Fall 2014 First-Year Seminars

FYE 2014 Brochure

 

1 For Fun

We believe every new MSU student should take one course just for the fun of it: a small class with an excellent teacher to teach you something really interesting in his or her field - from practical gardening to neurological bases of morality, real world CSI to MSU traditions, human and veterinary medicine to nanotechnology, NASCAR racing and hunting dogs to SEC football - plus many more great choices.

Our special First-Year Seminars carry one hour of course credit toward graduation and may be used in almost any major. Each seminar is on a different, interesting topic. You may take one that relates to your major, or take one on an interesting topic outside your major that you might otherwise never get to explore. Research shows that students who connect to the University in this way are more likely to enjoy and succeed at college.

Register for these seminars the same way you register for your other courses. The one restriction is: Only entering freshmen and transfer students may enroll in these seminars, and no one may take more than one. Choose the one that will be great for you.


Sporting Dogs: The Role of Canines in the Pursuit of Wild Game

Course Number: WFA 1001, Sec. F01

Monday
9:00-9:50 am

Instructor: James A. Martin and Mark McConnell

Game hunters have used dogs for centuries to assist in finding and retrieving food for survival. However, the philosophy of our use of canines is rarely explored. This course will discuss the philosophy and history of domestication of canines for use by hunters. We will explore the evolution of multiple dog breeds and dog training for the pursuit of various species of wild game. The objective of this course is to equip those who use dogs for hunting and those who do not with a basic understanding of why, how, and when to use dogs for wild game hunting.


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Real World Conservation

Course Number: WFA 1001, Sec. F02

Wednesday
9:00-9:50 am

Instructor: Leslie Burger

Shows like Hogs Gone Wild, American Loggers, and River Monsters might be good entertainment, but how much of what you see on TV is really what real-world natural science and conservation are all about? This course will help answer that question as we focus on the conservation and management issues of Mississippi. No prior experience in crocodile wrestling or swamp logging is required!


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CSI: MSU - Forensic Science across Campus

 

Course Number: AN 1001

Wednesday
3:00-3:50 pm

Instructor: Sylvia Deskaj

This course will introduce the diverse faculty and staff at MSU who are assisting in criminal investigations in Mississippi, the United States, and across the globe. We examine forensic sciences from multiple perspectives including computer forensics, biochemistry, DNA analysis, forensic psychology, and forensic anthropology. This course will highlight the realities and fallacies between television crime docudramas and laboratory science.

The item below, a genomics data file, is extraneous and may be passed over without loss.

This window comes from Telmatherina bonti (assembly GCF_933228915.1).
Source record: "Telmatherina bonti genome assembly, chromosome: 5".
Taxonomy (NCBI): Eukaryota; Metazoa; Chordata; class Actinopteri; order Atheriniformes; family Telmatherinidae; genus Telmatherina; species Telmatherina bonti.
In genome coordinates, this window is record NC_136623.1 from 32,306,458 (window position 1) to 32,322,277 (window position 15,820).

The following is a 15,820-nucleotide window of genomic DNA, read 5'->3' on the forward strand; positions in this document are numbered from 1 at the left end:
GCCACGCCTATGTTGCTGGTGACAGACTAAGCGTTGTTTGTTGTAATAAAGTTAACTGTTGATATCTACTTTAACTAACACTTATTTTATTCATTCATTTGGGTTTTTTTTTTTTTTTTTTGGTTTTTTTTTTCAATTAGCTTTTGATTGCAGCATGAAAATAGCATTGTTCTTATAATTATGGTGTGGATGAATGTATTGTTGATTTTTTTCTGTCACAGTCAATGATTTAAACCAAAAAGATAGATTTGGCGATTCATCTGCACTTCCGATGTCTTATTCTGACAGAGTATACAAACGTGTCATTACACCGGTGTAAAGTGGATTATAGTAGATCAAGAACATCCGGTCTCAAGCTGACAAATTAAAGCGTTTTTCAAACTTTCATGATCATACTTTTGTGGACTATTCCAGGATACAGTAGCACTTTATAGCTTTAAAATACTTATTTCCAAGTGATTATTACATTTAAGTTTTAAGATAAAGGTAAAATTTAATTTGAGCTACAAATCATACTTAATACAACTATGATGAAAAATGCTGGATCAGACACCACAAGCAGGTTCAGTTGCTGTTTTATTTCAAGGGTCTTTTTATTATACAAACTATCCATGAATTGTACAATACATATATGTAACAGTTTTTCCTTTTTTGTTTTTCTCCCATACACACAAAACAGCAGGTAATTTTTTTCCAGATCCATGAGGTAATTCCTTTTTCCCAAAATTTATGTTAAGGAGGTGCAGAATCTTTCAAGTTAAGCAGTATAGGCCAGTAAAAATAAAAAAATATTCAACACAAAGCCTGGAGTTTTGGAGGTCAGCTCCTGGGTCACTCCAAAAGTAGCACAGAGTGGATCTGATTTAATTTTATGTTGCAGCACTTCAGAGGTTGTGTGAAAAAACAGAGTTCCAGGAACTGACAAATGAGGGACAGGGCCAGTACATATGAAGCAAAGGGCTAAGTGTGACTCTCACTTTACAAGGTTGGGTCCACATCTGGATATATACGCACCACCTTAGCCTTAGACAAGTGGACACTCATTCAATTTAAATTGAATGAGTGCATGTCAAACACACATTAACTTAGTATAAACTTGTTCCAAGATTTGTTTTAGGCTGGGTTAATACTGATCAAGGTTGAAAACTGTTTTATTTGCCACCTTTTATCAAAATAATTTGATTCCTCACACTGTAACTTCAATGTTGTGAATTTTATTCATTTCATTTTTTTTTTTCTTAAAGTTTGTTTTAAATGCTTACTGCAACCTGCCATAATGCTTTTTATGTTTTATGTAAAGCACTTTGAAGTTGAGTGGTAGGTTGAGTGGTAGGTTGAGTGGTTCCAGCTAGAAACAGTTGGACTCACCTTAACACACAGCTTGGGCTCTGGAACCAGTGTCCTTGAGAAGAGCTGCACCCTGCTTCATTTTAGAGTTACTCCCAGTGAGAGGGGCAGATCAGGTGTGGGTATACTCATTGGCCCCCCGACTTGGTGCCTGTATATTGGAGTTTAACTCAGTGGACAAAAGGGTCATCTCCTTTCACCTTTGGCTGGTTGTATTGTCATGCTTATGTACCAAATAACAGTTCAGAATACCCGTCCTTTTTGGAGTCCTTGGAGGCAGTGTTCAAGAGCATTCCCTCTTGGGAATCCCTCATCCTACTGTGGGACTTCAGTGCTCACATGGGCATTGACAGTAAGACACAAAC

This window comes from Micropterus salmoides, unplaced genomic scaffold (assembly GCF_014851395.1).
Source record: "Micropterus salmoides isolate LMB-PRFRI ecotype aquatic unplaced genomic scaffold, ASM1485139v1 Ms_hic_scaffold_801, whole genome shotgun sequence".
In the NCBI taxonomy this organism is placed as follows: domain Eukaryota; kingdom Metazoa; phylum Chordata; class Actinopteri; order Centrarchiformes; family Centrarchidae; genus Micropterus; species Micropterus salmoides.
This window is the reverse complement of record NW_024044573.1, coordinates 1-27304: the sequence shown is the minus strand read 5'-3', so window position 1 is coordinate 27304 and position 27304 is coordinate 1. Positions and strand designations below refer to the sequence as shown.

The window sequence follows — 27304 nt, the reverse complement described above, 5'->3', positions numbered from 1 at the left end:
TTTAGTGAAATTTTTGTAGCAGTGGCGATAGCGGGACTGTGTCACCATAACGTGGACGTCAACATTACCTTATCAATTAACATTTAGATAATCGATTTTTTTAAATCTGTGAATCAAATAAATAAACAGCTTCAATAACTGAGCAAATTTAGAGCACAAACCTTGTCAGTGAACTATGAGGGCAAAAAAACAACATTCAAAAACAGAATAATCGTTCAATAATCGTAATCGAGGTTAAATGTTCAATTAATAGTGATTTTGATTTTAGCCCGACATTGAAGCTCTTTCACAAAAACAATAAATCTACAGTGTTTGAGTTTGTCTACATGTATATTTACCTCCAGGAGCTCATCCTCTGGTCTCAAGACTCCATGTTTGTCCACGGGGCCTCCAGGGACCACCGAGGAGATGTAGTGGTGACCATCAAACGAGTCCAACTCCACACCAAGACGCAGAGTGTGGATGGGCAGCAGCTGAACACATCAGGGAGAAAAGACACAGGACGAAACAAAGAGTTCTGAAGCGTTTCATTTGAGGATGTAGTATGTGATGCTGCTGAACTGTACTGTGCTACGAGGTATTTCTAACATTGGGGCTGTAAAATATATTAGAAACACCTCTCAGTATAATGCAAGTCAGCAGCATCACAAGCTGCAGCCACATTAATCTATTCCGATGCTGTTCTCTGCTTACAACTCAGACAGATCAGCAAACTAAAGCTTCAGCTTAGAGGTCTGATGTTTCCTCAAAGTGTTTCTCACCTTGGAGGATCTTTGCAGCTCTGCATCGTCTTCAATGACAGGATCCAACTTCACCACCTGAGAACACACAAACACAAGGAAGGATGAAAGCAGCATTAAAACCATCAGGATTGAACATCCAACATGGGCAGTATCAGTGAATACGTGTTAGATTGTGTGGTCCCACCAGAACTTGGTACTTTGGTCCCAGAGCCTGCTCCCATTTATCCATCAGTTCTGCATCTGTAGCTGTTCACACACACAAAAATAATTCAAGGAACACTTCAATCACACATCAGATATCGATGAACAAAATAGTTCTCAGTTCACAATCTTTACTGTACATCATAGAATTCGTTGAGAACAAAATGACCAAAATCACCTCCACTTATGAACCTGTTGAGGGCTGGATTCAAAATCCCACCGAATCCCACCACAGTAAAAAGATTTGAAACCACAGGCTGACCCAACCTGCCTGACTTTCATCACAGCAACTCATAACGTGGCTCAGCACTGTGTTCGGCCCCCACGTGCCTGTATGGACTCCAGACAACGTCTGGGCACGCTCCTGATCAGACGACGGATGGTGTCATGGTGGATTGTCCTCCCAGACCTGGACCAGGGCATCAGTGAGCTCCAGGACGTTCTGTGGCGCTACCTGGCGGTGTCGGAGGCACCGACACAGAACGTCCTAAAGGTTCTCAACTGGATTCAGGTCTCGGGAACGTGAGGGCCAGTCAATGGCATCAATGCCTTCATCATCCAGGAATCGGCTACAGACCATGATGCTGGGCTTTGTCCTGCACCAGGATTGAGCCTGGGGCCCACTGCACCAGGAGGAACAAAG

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Football 101

Course Number: FIN 1001

Monday
3:30-4:20 pm

Instructors: Jacqueline Garner

This class helps you learn more about American football. The class covers the basics of the game, including downs and points earned, as well as more detailed aspects of the game. The details include offensive and defensive formations, the role of each player/position, and penalties. The class is a fun, interactive way to learn more about football!


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SEC Football: Beyond the Field

Course Number: SLCE 1001 Sec. F01

Tuesday
12:30-1:20 pm

Instructor: Steve Turner

College football is an integral part of higher education. Now a multi-billion dollar industry followed by millions, football and its importance in higher education cannot be downplayed. This seminar will focus on the issues of college football in today's universities. The dynamics between fielding a winning football team and fulfilling the central mission of academics will provide a framework for discussions around such issues as coaches' pay, the bowl system, and paying of student athletes. The fall 2014 college football season will provide current topics relevant to these issues.


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Psychology of Motorsports

Course Number: PSY 1001

Wednesday
1:00-1:50 pm

Instructor: Teena Garrison

When most people think of motorsports, they think of two things: fast cars and crashes. This seminar goes beyond the activities on the track to the broader implications of motor sports with regard to human performance, safety, and business. Several types of motorsport, such as stock car racing, drag racing, and rallying, will be introduced and discussed based on their general format; competition goals and objectives; and specific challenges faced by competitors, teams, and officials.


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MSU 2 MD: Applying to Medical or Pharmacy School

Course Number: BIO 1011 or CH 1001

Tuesday
2:00-2:50 pm

Instructor: M.C. Reese and Deb Mlsna